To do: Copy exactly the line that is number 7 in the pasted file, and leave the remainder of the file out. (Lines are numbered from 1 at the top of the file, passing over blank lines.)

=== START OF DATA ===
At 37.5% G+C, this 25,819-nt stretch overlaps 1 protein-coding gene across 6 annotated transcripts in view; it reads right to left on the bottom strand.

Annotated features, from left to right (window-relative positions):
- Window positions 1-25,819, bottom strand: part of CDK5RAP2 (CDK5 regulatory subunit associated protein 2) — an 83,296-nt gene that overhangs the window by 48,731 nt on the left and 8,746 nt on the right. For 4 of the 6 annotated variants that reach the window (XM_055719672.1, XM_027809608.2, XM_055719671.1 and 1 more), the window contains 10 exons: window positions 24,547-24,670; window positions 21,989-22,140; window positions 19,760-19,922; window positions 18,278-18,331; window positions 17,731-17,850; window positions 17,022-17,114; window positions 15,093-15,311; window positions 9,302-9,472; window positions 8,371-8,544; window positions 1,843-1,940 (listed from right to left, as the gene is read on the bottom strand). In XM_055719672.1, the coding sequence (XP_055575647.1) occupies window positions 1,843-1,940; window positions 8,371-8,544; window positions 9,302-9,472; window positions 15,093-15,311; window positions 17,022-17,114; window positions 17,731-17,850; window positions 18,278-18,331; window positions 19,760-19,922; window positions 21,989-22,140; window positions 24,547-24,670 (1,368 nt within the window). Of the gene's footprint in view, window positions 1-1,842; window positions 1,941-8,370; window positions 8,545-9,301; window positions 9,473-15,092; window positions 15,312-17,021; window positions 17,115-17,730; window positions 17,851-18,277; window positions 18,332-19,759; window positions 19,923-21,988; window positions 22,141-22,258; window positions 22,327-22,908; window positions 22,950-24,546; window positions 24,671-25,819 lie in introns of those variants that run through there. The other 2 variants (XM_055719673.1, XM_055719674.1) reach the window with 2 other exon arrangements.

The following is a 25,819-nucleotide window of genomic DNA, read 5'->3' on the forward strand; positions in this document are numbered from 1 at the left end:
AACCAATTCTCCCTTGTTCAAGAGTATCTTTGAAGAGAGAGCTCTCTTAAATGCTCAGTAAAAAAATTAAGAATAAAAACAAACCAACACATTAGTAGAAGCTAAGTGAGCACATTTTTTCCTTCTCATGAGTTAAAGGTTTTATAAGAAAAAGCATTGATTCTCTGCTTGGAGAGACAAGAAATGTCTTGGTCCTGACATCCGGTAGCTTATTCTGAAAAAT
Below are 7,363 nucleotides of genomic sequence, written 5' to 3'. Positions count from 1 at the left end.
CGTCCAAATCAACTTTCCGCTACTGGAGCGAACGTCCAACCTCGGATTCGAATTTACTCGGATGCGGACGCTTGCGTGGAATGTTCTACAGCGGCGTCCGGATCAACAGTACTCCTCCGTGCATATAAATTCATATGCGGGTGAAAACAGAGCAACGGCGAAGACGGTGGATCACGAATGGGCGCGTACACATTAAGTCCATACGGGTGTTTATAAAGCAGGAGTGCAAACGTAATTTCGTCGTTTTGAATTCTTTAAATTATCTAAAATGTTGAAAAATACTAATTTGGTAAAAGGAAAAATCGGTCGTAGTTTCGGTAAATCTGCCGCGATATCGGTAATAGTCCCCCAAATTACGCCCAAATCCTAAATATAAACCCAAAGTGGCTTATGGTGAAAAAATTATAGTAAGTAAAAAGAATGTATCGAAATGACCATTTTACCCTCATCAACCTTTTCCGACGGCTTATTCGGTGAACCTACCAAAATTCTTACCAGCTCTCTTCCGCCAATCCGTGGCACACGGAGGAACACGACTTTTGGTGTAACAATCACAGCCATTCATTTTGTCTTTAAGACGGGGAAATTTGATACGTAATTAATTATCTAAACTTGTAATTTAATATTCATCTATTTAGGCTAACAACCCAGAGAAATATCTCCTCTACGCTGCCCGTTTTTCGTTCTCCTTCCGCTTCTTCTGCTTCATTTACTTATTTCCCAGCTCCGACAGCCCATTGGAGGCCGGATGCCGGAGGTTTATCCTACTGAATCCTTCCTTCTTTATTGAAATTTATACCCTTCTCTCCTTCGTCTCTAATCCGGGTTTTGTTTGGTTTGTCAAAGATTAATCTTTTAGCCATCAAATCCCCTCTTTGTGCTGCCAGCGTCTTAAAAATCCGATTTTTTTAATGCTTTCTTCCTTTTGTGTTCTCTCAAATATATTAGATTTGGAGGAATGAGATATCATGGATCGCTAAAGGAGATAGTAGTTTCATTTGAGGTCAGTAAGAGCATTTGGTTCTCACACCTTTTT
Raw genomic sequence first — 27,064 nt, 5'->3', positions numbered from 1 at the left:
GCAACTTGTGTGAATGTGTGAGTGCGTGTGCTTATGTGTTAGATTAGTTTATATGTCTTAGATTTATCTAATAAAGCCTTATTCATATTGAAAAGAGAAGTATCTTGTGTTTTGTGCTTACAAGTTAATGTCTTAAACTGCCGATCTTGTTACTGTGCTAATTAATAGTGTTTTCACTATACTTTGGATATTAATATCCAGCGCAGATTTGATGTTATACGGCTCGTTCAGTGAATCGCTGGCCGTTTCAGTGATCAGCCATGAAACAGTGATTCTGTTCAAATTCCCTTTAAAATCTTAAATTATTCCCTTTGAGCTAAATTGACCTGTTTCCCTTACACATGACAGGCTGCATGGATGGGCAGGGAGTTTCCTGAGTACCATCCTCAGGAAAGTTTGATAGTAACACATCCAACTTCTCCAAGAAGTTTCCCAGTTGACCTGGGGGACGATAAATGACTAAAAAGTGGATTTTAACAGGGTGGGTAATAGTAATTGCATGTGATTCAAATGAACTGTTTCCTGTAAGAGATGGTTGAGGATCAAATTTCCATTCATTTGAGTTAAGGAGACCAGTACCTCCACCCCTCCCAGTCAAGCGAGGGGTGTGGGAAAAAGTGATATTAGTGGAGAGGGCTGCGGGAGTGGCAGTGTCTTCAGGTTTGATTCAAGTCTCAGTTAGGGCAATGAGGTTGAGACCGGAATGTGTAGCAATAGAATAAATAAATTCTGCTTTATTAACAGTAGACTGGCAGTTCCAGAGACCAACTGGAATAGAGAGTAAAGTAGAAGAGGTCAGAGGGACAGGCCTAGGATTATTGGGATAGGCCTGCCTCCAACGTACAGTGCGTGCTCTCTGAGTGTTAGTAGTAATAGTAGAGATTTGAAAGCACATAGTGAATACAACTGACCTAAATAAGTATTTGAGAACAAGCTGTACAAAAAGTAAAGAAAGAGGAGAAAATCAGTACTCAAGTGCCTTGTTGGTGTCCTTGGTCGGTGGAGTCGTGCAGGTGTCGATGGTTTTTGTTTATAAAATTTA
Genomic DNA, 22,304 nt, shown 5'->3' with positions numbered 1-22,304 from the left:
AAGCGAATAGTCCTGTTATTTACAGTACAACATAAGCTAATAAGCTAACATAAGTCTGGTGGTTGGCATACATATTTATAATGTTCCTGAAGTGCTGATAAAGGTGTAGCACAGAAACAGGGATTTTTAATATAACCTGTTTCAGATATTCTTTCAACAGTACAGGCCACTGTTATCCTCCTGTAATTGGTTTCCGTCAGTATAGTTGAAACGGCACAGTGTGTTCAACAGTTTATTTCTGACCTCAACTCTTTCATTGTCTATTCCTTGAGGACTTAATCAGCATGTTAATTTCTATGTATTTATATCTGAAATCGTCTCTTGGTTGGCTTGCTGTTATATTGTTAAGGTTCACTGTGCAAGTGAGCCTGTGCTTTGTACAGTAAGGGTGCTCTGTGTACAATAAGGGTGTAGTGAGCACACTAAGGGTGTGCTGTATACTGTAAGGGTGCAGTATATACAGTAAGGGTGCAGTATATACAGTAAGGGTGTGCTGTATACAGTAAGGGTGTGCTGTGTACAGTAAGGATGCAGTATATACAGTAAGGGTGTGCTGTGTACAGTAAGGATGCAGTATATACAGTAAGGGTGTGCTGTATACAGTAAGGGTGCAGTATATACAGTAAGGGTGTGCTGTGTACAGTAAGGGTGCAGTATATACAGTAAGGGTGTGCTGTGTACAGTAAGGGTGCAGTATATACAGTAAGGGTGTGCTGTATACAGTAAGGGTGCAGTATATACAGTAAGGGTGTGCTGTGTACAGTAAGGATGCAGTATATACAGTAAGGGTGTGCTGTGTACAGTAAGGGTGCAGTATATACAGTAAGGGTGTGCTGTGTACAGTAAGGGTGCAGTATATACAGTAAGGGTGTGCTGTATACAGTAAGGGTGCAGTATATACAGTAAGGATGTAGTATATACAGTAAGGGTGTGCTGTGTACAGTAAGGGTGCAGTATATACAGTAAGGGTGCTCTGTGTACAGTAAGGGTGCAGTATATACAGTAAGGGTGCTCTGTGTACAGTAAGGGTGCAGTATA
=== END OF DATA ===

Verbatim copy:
CGTCCAAATCAACTTTCCGCTACTGGAGCGAACGTCCAACCTCGGATTCGAATTTACTCGGATGCGGACGCTTGCGTGGAATGTTCTACAGCGGCGTCCGGATCAACAGTACTCCTCCGTGCATATAAATTCATATGCGGGTGAAAACAGAGCAACGGCGAAGACGGTGGATCACGAATGGGCGCGTACACATTAAGTCCATACGGGTGTTTATAAAGCAGGAGTGCAAACGTAATTTCGTCGTTTTGAATTCTTTAAATTATCTAAAATGTTGAAAAATACTAATTTGGTAAAAGGAAAAATCGGTCGTAGTTTCGGTAAATCTGCCGCGATATCGGTAATAGTCCCCCAAATTACGCCCAAATCCTAAATATAAACCCAAAGTGGCTTATGGTGAAAAAATTATAGTAAGTAAAAAGAATGTATCGAAATGACCATTTTACCCTCATCAACCTTTTCCGACGGCTTATTCGGTGAACCTACCAAAATTCTTACCAGCTCTCTTCCGCCAATCCGTGGCACACGGAGGAACACGACTTTTGGTGTAACAATCACAGCCATTCATTTTGTCTTTAAGACGGGGAAATTTGATACGTAATTAATTATCTAAACTTGTAATTTAATATTCATCTATTTAGGCTAACAACCCAGAGAAATATCTCCTCTACGCTGCCCGTTTTTCGTTCTCCTTCCGCTTCTTCTGCTTCATTTACTTATTTCCCAGCTCCGACAGCCCATTGGAGGCCGGATGCCGGAGGTTTATCCTACTGAATCCTTCCTTCTTTATTGAAATTTATACCCTTCTCTCCTTCGTCTCTAATCCGGGTTTTGTTTGGTTTGTCAAAGATTAATCTTTTAGCCATCAAATCCCCTCTTTGTGCTGCCAGCGTCTTAAAAATCCGATTTTTTTAATGCTTTCTTCCTTTTGTGTTCTCTCAAATATATTAGATTTGGAGGAATGAGATATCATGGATCGCTAAAGGAGATAGTAGTTTCATTTGAGGTCAGTAAGAGCATTTGGTTCTCACACCTTTTT